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ยท 12 min read

So we've all been in this situation. You're building a Web App, you're super productive in your stack and you can go quickly - however generating lot's of data to see what your app will look like with enough users and traffic is a pain.

Either you're going to spend a lot of time manually inputting data or you're going to write some scripts to generate that data for you. There must be a better way.

In this post we're going to explore how we can solve this problem using the open-source project Synth. Synth is a state-of-the-art declarative data generator - you tell Synth what you want your data to look like and Synth will generate that data for you.

This tutorial is going to use a simple MERN (Mongo Express React Node) web-app as our test subject, but really Synth is not married to any specific stack.

I'm going to assuming you're working on MacOS or Linux (Windows support coming soon ๐Ÿคž) and you have NodeJS, Yarn and Docker installed.

For this example we'll be running Synth version 0.3.2 .

Getting started#

As a template, we'll use a repository which will give us scaffolding for the MERN app. I picked this example because it shows how to get started quickly with a MERN stack, where the end product is a usable app you can write in 10 minutes. For our purposes, we don't really need to build it from scratch, so let's just clone the repo and avoid writing any code ourselves.

git clone && cd movies-app

Next, we'll be using docker to run an ephemeral version of our database locally. Docker is great for getting started quickly with popular software, and luckily for us MongoDB has an image on the docker registry. So - let's setup an instance of MongoDB to run locally (no username / password):

docker run -d --name mongo-on-docker -p 27017:27017 mongo

Starting the Web App#

The repository we just cloned contains a working end-to-end web-app running on a MERN stack. It's a super simple CRUD application enabling the user to add / remove some movie reviews which are persisted on a MongoDB database.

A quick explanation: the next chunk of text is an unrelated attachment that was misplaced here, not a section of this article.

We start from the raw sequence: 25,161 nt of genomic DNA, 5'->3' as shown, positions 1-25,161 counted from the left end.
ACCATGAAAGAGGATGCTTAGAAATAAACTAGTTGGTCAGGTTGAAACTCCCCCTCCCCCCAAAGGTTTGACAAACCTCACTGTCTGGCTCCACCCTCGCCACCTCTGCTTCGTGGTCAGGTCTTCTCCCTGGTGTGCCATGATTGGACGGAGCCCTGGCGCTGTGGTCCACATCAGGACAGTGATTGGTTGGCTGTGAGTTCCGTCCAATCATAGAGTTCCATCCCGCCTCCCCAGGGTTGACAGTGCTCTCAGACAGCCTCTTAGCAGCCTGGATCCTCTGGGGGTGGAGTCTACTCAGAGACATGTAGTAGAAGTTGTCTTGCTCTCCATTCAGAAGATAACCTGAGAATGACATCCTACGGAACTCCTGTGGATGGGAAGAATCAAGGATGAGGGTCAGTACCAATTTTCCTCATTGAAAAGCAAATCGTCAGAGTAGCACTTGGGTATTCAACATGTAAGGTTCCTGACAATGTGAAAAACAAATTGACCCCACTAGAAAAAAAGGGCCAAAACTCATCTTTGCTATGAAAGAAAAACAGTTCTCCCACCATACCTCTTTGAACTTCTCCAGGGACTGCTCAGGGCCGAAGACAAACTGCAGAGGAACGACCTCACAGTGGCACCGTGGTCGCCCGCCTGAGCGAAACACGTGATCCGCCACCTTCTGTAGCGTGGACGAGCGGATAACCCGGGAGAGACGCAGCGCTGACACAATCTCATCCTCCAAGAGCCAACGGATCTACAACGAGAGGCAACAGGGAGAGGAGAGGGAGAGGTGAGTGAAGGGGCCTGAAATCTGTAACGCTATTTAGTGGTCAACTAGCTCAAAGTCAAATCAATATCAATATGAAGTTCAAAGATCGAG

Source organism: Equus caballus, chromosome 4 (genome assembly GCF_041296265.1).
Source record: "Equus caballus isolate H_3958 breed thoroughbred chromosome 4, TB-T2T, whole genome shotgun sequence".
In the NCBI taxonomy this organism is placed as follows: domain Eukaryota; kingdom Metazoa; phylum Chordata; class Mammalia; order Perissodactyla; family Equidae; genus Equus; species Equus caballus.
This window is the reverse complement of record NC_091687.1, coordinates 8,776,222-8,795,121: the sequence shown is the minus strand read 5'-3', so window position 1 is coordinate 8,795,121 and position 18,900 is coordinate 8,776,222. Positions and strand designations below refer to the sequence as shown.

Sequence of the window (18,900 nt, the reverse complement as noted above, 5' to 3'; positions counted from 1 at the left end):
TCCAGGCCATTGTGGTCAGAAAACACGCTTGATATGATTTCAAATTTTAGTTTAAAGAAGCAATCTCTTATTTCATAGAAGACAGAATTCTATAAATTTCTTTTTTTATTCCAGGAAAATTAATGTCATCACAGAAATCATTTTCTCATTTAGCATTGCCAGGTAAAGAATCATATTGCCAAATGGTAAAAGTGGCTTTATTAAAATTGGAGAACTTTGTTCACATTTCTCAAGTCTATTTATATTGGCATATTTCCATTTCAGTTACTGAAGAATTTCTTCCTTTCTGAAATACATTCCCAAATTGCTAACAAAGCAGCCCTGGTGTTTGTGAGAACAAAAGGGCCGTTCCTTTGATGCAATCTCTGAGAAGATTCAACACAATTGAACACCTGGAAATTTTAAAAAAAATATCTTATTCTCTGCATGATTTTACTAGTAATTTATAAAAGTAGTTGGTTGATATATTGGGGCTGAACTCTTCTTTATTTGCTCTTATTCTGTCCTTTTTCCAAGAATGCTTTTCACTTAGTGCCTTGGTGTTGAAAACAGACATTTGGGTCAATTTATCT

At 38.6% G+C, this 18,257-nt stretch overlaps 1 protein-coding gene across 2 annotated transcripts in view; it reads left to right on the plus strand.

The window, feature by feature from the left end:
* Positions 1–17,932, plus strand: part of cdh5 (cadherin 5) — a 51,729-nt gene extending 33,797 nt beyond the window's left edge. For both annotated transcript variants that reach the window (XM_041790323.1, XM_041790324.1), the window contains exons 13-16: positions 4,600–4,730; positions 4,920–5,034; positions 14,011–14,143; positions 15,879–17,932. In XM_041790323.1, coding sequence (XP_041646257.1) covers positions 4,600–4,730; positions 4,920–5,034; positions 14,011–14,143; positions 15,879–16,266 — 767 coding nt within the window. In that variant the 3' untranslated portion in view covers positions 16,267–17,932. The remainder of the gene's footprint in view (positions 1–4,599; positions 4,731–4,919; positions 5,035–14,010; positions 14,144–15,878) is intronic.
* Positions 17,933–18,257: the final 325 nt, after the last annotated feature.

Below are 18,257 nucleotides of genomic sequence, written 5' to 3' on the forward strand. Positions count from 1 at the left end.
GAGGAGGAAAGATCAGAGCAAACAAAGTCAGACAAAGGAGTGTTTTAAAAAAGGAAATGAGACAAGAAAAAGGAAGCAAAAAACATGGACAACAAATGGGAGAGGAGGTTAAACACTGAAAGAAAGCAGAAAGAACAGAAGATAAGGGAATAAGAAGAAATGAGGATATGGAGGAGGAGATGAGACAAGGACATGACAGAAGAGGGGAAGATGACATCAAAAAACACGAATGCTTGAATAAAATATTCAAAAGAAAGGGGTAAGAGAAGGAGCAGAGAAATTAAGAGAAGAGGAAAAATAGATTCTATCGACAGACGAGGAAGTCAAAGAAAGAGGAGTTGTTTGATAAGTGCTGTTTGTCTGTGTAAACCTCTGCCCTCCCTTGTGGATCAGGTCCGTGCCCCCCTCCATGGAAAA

The app consists of 2 main components, a nodejs server which lives under the movies-app/server/ sub-directory, and a React front-end which lives under the movies-app/client sub-directory.

The client and server talk to each other using a standard HTTP API under /movie.

So let's get started and run the back-end:

cd server && yarn install && node index.js

And then the client (you'll need two terminals here ๐Ÿคท):

cd client && yarn install && yarn start

Cool! If you navigate to http://localhost:8000/ you should see the React App running ๐Ÿ™‚

Let's add some movies by hand#

Hold the phone. Why are we adding movies by hand since we have a tool to generate data for us?

Well, by adding a little bit of test data by hand, we can then use Synth to infer the structure of the data and create as many movies as we want for us. Otherwise we would have to write the entire data definition (what we call a schema) by hand.

So, let's add a couple of movies manually using the Web UI.

Create Movies

Ok, so now that we have a couple of movies, let's get started with Synth!


In the following section we will cover how Synth fits into the Web App development workflow:

  1. First we'll install the Synth binary
  2. Then we'll initialize a Synth workspace in our repo to host our data model
  3. Next will ingest data from MongoDB into Synth
  4. And finally generate a bunch of fake data from Synth and back into Mongo

Installing Synth#

To install Synth on MacOS / Linux, visit the docs and choose the appropriate installation for your OS. If you are feeling adventurous, you can even build from source!

Declarative Data Generation#

Synth uses a declarative data model to specify how data is generated.

Hmmm, so what is a declarative model you may ask? A declarative model, as opposed to an imperative model, is where you 'declare' your desired end state and the underlying program will figure out how to get there.

On the other had, an imperative model (which is what we are mostly used to), is step by step instructions on how to get to our end-state. Most popular programming languages like Java or C are imperative - your code is step-by-step instructions on how to reach an end state.

Programming frameworks like SQL or React or Terraform are declarative. You don't specify how to get to your end-state, you just specify what you want and the underlying program will figure out how to get there.

With Synth you specify what your desired dataset should look like, not how to make it. Synth figures how to build it for you ๐Ÿ˜‰